The Victorian Institute of Sports Assessment for Patellar Tendinopathy (VISA-P) is the most widely used subjective scale for assessing patellar tendinopathy(16). This disease-specific clinical scale has been validated for patellar tendinopathy and contributes to its functional assessment(44). The VISA-P allows clinical classification based on the severity of symptoms, functional capacity and sports capacity, and helps both the healthcare team and the patient to quantify progress. In addition, it allows the early detection of any worsening of the symptoms. This tool consists of 8 items with a score ranging from 0-100 points. Optimum condition is represented by a score of 100. The validated version in Spanish of the VISA-P can be consulted at: https://www.jospt.org/doi/pdf/10.2519/jospt.2011.3613(45,46).

The visual analogue scale (VAS) is used to measure pain sensation as reported by the patient. This is a subjective, unidimensional and sensitive instrument that estimates pain intensity in disease conditions(44,47). Considered independently, these measurements are valid and reliable in application to many clinical settings - including the rehabilitation of patients with patellar tendinopathy(46,48). The VAS measures patient pain at the start and during rehabilitation, and offers precise evaluations of the intensity of pain and of variations in pain(44).

The combined administration of the VAS and of VISA-P is recommended, since both instruments are widely used in the rehabilitation of patients with patellar tendinopathy.

The other scales that have been proposed in the literature to complement the assessment of patellar tendinopathy are the Tegner activity scale, the International Knee Documentation Committee Knee Form (IKDC), the Kujala scale and the Knee Society Score (KSS).

The Tegner activity scale(49) is a subjective satisfaction score in which the patient rates his or her personal perception of general function of the operated knee. The activity level is scored from 0-10, where 10 is perfect (0 = disability; 1-4 = no physical activity, but able to work; 5-7 = leisure physical activity; 7-10 = competition physical activity). The scale arbitrarily groups sports activities into different levels without considering the frequency of such activities. Although the Tegner scale has not been statistically validated for use in Spanish and for reliability, it remains widely employed as a complementary assessment test(50).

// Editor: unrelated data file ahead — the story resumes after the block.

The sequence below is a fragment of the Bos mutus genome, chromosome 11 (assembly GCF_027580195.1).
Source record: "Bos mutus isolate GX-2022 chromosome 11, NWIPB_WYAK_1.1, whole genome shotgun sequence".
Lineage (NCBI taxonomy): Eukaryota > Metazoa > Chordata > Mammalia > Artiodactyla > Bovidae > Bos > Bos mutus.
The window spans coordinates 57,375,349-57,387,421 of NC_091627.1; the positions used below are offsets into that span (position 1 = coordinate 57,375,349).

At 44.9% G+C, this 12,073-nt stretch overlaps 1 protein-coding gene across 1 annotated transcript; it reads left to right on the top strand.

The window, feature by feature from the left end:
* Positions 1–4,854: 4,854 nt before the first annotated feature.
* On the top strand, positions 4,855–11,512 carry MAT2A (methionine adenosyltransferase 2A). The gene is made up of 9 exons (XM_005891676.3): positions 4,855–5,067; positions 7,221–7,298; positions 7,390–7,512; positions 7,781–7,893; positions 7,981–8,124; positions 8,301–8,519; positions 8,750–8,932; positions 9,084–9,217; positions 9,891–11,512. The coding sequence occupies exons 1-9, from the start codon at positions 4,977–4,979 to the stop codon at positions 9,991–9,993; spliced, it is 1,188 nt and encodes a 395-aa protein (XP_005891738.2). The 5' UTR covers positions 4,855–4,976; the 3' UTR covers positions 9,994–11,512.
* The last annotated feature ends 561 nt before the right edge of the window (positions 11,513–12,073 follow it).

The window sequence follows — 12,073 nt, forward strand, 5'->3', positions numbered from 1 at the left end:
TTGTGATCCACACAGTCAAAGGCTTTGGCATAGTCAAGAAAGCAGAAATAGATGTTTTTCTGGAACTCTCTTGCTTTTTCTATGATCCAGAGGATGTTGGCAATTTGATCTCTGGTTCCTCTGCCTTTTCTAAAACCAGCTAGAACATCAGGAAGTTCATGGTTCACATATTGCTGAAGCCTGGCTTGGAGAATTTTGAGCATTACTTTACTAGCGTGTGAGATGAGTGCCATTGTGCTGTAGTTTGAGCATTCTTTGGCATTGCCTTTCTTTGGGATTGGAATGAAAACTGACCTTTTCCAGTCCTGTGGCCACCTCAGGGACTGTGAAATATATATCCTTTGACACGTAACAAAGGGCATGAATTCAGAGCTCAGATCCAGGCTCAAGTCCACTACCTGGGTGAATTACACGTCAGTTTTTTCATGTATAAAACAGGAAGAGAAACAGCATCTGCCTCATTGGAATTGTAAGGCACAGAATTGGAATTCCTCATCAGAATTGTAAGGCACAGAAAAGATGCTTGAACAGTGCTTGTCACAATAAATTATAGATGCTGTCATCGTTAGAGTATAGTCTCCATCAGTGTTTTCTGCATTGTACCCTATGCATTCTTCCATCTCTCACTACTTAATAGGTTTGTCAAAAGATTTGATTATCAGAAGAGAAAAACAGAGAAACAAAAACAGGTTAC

The International Knee Documentation Committee Knee Form (IKDC) was developed in 1987, and one of its main objectives was the administration of a simple questionnaire that is easy to use and which can be employed to evaluate different disorders of the knee, including ligamentous, meniscal, patellofemoral and osteoarthrosis lesions. In addition, it allows the comparison of different groups with different diagnoses(51,52). The IKDC combines symptoms and signs. Each category is globally classified as A (normal), B (near normal), C (abnormal) or D (severely abnormal). The final evaluation of A, B, C or D is determined by the poorest score. This method comprises a subjective part of 18 questions that take into account the symptoms, sports activities and function. The scores are added and transformed into a scale from 0-100. The clinical evaluation part of the IKDC is divided into two sections: the first documents range of motion, the position of the patella, alignment of the knee and joint laxity. The second section in turn is divided into 7 groups (inflammation, limitation of passive motion, ligament assessment, compartmental findings, morbidity of the graft donor site, radiographic findings and functional test). The final result is determined by the lowest result of the group, in theory because the knee must be normal in order to achieve a perfect score. The IKDC has been validated for a range of conditions of the knee, including ligament, meniscal and joint cartilage injuries(53,54,55). It has also been standardized for different ages and genders(56).

The Kujala scale assesses pain and function in patients with patellofemoral joint disorders(57). It consists of 13 questions, each with 3 to 5 possible answers, scored from 0-5 or from 0-10, depending on the question. The lowest possible total score is 0 and corresponds to patients in poorer health functional condition. The highest possible total score is 100 and corresponds to patients with no alterations and who are in optimum conditions. This instrument has been validated in its Spanish version(58) and can be consulted at: http://www.scielo.org.co/pdf/cesm/v31n1/0120-8705-cesm-31-01-00047.pdf.